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People generally don’t anticipate that their property will be affected by eminent domain. It seems like something that happens to others and that you read about in the news. For this reason, many landowners are shocked when they hear of plans for a project that requires part or all of their land. Whether you own residential, commercial, or farm land, any type of condemnation action can have a great effect on the value of your property and your future.
It’s never possible to predict when an eminent domain action may affect you. However, you should be aware of the types of projects that may result in the condemnation of your property. For a project to allow the government to take private land, it must be for public use; some common reasons for eminent domain include the following:
Public works – Public works projects are generally intended to improve the community and benefit residents of the area, so these will qualify for “public use.” Some common public works projects that may encroach on private land include highways, bridges, hospitals, schools, police stations, fire stations, mass transit, libraries, parks, and more.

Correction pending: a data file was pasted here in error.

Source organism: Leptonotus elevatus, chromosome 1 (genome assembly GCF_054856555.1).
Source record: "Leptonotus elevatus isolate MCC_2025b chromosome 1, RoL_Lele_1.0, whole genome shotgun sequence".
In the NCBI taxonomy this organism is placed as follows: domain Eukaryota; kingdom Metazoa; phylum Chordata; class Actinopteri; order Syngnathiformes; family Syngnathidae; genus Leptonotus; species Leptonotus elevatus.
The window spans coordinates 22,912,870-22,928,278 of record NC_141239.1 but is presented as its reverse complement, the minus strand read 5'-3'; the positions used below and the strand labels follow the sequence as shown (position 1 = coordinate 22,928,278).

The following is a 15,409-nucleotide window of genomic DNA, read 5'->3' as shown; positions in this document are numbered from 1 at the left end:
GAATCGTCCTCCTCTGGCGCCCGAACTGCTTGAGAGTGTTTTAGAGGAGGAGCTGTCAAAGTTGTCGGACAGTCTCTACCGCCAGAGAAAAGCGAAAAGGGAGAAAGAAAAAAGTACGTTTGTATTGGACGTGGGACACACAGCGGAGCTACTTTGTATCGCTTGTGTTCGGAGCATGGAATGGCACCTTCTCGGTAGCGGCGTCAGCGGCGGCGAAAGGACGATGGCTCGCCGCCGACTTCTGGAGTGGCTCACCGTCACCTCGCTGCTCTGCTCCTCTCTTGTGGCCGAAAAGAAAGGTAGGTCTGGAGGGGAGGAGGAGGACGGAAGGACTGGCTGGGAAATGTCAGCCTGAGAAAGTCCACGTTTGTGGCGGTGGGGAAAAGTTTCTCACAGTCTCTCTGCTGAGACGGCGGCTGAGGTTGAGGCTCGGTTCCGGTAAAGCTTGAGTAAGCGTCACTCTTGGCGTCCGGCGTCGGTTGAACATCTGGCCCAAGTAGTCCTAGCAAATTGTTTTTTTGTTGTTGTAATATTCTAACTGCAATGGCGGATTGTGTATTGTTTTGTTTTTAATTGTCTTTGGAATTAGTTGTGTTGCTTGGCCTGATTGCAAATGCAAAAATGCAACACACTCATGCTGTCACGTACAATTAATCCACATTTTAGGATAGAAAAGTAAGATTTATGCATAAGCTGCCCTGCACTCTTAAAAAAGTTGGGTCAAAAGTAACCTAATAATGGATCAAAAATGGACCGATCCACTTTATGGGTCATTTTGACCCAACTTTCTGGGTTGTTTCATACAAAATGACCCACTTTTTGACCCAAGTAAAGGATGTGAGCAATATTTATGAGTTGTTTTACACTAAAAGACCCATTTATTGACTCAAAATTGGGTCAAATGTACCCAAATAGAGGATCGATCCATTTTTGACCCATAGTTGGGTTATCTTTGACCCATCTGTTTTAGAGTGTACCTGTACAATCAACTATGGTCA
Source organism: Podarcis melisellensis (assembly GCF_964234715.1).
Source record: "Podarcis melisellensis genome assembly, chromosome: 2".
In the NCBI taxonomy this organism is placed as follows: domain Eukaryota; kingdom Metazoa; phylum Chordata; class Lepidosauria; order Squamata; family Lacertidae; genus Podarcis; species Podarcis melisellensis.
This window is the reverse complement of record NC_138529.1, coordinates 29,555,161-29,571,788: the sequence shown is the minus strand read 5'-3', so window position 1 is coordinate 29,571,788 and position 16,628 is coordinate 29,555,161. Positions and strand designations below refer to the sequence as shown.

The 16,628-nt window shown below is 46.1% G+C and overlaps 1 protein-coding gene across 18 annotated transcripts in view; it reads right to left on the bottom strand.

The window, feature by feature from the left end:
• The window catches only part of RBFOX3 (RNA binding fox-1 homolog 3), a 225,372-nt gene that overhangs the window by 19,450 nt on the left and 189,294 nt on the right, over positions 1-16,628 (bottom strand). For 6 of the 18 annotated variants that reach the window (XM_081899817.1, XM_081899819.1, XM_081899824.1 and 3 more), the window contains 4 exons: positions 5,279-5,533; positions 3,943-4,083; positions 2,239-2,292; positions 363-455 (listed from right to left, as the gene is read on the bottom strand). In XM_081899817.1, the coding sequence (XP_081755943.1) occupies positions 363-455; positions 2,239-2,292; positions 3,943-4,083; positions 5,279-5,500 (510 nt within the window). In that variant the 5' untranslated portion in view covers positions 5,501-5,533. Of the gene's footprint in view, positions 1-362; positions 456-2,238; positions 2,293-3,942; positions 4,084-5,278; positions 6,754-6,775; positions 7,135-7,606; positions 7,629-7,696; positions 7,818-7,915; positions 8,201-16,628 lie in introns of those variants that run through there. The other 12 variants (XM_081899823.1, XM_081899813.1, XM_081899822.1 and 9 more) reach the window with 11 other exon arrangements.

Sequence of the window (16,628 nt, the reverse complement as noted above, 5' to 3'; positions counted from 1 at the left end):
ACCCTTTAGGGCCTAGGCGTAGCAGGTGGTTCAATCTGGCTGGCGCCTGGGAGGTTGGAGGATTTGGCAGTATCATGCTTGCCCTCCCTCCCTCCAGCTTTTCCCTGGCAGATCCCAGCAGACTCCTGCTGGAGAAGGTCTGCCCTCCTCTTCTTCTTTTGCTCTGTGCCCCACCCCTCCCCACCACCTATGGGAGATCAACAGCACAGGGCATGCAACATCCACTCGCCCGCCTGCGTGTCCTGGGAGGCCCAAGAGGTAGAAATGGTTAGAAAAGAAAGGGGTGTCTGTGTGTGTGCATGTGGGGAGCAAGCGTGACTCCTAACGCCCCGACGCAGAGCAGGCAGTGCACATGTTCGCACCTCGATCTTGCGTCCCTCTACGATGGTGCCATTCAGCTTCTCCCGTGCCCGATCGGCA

Utilities – Utility companies must have working wires, lines, or pipes so they can provide services to all their customers. Utilities often seek to obtain easements on private lands so they can use a portion of the land to lay underground pipes or install poles for wires. The easement is often ongoing so the utility company can legally access its property for inspection, maintenance, or repairs.
Commercial developments – In the case Kelo v. New London, the Supreme Court of the United States ruled that some commercial developments could be considered to be for public use if they bring jobs, tax revenue, or other benefits to the community. While some states limit this ruling, some people do lose their land to make way for new commercial developments.
Blight – Some neighborhoods may become so rundown that most of the buildings are vacant, inviting crime and lowering all property values in the area. In such cases, a government may decide it is for the public’s benefit to seize properties, tear down structures, and start over.
The specific issues involved in your eminent domain case and the approach that will be most effective will depend on many factors, including the type of project in question. No matter what the specifics of your condemnation case, you can rest assured that the skilled attorneys at Sever Storey will be able to assist you. We are committed to standing up for the rights of landowners in Illinois, Indiana, Kentucky, North Carolina, Ohio, and other states. Please call our offices at 1-888-318-3761 for a free case evaluation today.
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